The Kamakura jubango (ten-game match) was a historically significant go match played in Japan in 1939, 1940 and 1941. It pitted Kitani Minoru and Go Seigen, close rivals for a decade and friends at a personal level, and both ranked 7 dan, against each other.
Go Seigen emerged victorious by a 6-4 margin. This match marked the beginning of the period of his dominance as the top player, which continued until the First Meijin Tournament in 1962.
Nine months before the match started, Kitani had defeated Honinbo Shusai, the Meijin, in Shusai's retirement game. The Honinbo title was to be open to competition, and both Kitani and Go took part in that tournament. Each failed to get through to the final match, which was contested by Sekiyama Riichi and Kato Shin, with Sekiyama becoming the first Honinbo under the titleholder system in 1941. The preliminaries of this first Honinbo tournament were under way during the Kamakura match. With wartime conditions, the pace of all competitions slowed considerably. All these players also took part in the Oteai competition. The first 9 dan to emerge from the Oteai was Fujisawa Kuranosuke, some years later (at this time 6 dan). At the time, it was hard to receive promotion even to 8 dan. The pool of top players was rather small; Karigane Junichi was 8 dan but had stayed outside the system that had established itself around Shusai and the Nihon Ki-in.
The result of the match was the first step in the process by which Go Seigen would establish ascendancy over his rivals (except Sekiyama, who withdrew from competition because of bad health). He was promoted to 8 dan in spring 1942. Having taken on Kitani, against whom he had an unfinished jubango stopped at 3-3 in 1933 when Kitani was promoted, Go took on both Karigane and Fujisawa (whom he played in the end in three long matches), and then the new Honinbos Hashimoto Utaro and Iwamoto Kaoru. Go Seigen played again in the Honinbo tournament, but not after 1945. In later years various challenges allowed him to face the Honinbo of the time.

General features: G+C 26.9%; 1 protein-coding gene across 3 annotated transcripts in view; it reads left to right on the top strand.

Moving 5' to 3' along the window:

Apart from game 2, played in Shiba Park in Tokyo, and game 5 played in Gunma Prefecture, the match was held in various locations actually in Kamakura. The first game was in the Buddhist temple Kenchō-ji. Game 3 was in Engaku-ji, as were games 4, 6 and 9. The games 7, 8 and 10 were in the Hachiman Shinto shrine in Kamakura.
The starting conditions of the match were tagaisen; since the players were of equal rank: colours alternated, with Kitani winning the nigiri. There was no komidashi. Largely unexpectedly, Kitani went 1-5 down over the first six games, and so was subject to beating down. The final four games, beginning 29 December 1940, were therefore played at sen-ai-sen, with Kitani taking Black twice, White, then Black. Of those final games, Go Seigen could win only the second, so that with a net score of 4-6 and a win with White Kitani had salvaged some of his reputation.
All ten games are masterpieces, with both players showing great spirit.
The match was sponsored by the Yomiuri Shimbun.